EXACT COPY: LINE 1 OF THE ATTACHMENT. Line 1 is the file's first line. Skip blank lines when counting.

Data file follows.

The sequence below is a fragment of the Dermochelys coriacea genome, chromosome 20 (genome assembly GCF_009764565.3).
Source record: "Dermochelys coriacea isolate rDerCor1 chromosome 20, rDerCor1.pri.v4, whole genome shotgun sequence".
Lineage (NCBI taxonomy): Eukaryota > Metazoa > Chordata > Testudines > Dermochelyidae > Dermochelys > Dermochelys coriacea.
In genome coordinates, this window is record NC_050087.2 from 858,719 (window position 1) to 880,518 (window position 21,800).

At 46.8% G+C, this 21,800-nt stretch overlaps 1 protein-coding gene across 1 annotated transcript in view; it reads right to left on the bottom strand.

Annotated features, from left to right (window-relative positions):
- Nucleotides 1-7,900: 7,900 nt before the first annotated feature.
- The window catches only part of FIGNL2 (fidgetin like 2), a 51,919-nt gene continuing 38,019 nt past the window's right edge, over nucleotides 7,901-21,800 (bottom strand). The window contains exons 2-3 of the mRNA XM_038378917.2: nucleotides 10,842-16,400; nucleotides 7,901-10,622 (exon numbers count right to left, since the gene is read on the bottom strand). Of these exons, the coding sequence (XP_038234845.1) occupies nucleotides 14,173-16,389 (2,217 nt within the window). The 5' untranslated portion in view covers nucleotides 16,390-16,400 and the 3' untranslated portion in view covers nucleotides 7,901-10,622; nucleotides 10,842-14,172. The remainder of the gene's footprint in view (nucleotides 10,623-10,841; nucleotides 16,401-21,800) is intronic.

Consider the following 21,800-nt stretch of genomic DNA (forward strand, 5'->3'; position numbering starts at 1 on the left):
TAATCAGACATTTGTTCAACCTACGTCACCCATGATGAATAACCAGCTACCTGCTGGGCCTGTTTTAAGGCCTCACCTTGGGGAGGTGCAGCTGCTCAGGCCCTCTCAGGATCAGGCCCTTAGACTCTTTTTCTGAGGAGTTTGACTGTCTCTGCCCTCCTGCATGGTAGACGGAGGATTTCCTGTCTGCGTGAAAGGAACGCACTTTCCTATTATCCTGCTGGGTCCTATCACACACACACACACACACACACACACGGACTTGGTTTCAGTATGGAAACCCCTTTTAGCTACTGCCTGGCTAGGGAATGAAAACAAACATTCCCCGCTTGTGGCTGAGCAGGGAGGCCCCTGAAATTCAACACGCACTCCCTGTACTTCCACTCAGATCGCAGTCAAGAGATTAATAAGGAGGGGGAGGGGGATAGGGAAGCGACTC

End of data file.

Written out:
The sequence below is a fragment of the Dermochelys coriacea genome, chromosome 20 (genome assembly GCF_009764565.3).